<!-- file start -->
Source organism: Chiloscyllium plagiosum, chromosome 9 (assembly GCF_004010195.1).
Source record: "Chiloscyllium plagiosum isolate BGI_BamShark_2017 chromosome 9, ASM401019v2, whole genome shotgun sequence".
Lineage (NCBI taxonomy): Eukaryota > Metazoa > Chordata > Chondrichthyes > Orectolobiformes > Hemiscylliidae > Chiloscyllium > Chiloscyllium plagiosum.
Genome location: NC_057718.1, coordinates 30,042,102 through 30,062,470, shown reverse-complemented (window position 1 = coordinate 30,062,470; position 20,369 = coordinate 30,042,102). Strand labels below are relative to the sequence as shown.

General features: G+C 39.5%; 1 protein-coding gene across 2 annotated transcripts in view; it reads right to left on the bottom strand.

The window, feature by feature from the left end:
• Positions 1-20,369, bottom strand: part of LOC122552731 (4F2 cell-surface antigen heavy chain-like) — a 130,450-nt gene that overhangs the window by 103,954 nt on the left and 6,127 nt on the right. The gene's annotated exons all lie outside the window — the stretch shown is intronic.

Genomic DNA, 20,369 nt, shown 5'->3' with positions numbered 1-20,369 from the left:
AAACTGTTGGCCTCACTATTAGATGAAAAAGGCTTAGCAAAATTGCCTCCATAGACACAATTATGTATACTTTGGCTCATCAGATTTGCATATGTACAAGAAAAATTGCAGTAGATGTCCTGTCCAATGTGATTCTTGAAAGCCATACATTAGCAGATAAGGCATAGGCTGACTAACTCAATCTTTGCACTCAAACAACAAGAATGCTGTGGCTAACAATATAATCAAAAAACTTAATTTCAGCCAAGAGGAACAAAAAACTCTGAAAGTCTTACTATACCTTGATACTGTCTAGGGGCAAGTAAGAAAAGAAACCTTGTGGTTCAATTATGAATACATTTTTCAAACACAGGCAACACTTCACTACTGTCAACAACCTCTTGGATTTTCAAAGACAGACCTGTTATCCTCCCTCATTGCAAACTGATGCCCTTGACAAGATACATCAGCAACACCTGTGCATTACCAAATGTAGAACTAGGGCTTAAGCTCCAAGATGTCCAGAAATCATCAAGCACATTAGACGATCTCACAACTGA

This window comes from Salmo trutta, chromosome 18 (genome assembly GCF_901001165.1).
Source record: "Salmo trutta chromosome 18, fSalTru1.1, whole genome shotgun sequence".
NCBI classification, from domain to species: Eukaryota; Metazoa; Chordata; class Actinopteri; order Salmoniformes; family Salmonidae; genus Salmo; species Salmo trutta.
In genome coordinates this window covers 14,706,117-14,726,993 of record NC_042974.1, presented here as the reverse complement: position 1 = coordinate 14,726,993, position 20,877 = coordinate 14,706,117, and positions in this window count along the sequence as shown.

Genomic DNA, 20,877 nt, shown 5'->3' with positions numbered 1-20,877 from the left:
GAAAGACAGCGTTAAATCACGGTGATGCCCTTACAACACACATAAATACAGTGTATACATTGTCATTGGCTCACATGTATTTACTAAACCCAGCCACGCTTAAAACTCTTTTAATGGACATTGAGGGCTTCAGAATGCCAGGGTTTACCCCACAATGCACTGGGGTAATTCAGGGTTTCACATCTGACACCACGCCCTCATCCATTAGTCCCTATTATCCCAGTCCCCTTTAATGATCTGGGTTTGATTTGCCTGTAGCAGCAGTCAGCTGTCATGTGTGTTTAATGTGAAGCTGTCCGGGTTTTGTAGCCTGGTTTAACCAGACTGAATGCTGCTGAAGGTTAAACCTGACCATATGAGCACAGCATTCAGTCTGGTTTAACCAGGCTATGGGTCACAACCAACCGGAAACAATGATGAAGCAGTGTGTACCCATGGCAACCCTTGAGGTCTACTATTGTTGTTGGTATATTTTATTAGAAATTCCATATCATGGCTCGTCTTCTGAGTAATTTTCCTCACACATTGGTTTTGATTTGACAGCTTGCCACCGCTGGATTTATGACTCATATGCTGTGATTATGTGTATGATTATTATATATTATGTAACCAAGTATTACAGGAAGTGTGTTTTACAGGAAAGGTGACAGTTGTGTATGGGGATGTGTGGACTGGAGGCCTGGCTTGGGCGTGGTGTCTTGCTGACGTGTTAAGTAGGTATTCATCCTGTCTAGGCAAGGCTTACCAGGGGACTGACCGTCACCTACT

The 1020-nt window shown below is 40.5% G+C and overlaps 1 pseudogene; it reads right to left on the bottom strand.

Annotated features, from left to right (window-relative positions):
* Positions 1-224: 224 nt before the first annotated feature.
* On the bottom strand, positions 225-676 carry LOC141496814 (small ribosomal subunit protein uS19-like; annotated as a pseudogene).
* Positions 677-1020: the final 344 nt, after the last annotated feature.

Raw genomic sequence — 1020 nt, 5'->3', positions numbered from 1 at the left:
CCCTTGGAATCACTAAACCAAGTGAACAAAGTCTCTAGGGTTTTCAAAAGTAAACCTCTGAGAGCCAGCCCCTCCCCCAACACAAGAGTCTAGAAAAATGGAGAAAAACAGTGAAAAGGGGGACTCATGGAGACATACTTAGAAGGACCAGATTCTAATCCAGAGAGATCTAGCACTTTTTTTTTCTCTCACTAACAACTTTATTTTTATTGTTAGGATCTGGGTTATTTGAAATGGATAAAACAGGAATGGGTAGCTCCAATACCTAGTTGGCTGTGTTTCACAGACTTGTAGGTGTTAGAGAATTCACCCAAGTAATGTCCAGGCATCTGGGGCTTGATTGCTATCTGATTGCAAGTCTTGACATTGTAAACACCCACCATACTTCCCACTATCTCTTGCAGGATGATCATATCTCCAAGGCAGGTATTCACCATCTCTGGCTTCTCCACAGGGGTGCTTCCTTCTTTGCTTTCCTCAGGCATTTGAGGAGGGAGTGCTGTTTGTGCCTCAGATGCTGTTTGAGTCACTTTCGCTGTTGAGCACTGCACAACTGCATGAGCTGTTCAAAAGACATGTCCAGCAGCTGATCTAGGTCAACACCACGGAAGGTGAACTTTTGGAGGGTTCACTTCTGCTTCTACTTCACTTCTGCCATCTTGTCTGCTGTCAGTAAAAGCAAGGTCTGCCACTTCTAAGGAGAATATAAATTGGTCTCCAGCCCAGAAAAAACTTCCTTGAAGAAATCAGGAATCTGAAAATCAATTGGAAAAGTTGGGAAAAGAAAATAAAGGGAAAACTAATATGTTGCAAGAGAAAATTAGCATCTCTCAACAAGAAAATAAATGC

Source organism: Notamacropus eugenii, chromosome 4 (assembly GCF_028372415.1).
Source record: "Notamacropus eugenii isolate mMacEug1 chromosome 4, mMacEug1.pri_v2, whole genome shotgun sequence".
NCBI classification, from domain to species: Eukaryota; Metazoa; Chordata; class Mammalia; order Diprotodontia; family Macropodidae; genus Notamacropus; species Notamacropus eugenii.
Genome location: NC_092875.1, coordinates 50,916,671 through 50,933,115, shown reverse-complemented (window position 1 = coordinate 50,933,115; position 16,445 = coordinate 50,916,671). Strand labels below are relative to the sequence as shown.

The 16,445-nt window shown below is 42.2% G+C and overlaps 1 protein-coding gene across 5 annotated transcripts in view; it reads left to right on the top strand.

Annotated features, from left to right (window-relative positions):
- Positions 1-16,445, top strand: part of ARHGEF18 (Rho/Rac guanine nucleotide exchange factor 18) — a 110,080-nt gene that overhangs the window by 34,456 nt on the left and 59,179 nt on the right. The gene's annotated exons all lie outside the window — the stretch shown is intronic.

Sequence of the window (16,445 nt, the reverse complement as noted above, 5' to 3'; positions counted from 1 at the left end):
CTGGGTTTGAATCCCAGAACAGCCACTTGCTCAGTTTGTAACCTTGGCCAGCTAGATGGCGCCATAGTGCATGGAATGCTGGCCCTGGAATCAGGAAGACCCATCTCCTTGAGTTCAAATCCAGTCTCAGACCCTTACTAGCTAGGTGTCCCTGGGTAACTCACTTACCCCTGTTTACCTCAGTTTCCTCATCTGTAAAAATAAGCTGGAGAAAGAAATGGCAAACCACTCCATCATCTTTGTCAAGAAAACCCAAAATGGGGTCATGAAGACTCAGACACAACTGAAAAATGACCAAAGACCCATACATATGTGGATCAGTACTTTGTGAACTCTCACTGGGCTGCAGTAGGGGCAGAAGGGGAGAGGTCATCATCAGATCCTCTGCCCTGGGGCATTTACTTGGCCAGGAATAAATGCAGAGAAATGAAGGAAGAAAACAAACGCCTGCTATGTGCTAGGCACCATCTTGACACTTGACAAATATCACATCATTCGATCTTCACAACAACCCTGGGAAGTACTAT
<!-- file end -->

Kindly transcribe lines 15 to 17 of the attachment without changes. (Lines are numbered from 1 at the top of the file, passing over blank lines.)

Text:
GAAAGACAGCGTTAAATCACGGTGATGCCCTTACAACACACATAAATACAGTGTATACATTGTCATTGGCTCACATGTATTTACTAAACCCAGCCACGCTTAAAACTCTTTTAATGGACATTGAGGGCTTCAGAATGCCAGGGTTTACCCCACAATGCACTGGGGTAATTCAGGGTTTCACATCTGACACCACGCCCTCATCCATTAGTCCCTATTATCCCAGTCCCCTTTAATGATCTGGGTTTGATTTGCCTGTAGCAGCAGTCAGCTGTCATGTGTGTTTAATGTGAAGCTGTCCGGGTTTTGTAGCCTGGTTTAACCAGACTGAATGCTGCTGAAGGTTAAACCTGACCATATGAGCACAGCATTCAGTCTGGTTTAACCAGGCTATGGGTCACAACCAACCGGAAACAATGATGAAGCAGTGTGTACCCATGGCAACCCTTGAGGTCTACTATTGTTGTTGGTATATTTTATTAGAAATTCCATATCATGGCTCGTCTTCTGAGTAATTTTCCTCACACATTGGTTTTGATTTGACAGCTTGCCACCGCTGGATTTATGACTCATATGCTGTGATTATGTGTATGATTATTATATATTATGTAACCAAGTATTACAGGAAGTGTGTTTTACAGGAAAGGTGACAGTTGTGTATGGGGATGTGTGGACTGGAGGCCTGGCTTGGGCGTGGTGTCTTGCTGACGTGTTAAGTAGGTATTCATCCTGTCTAGGCAAGGCTTACCAGGGGACTGACCGTCACCTACT

The 1020-nt window shown below is 40.5% G+C and overlaps 1 pseudogene; it reads right to left on the bottom strand.

Annotated features, from left to right (window-relative positions):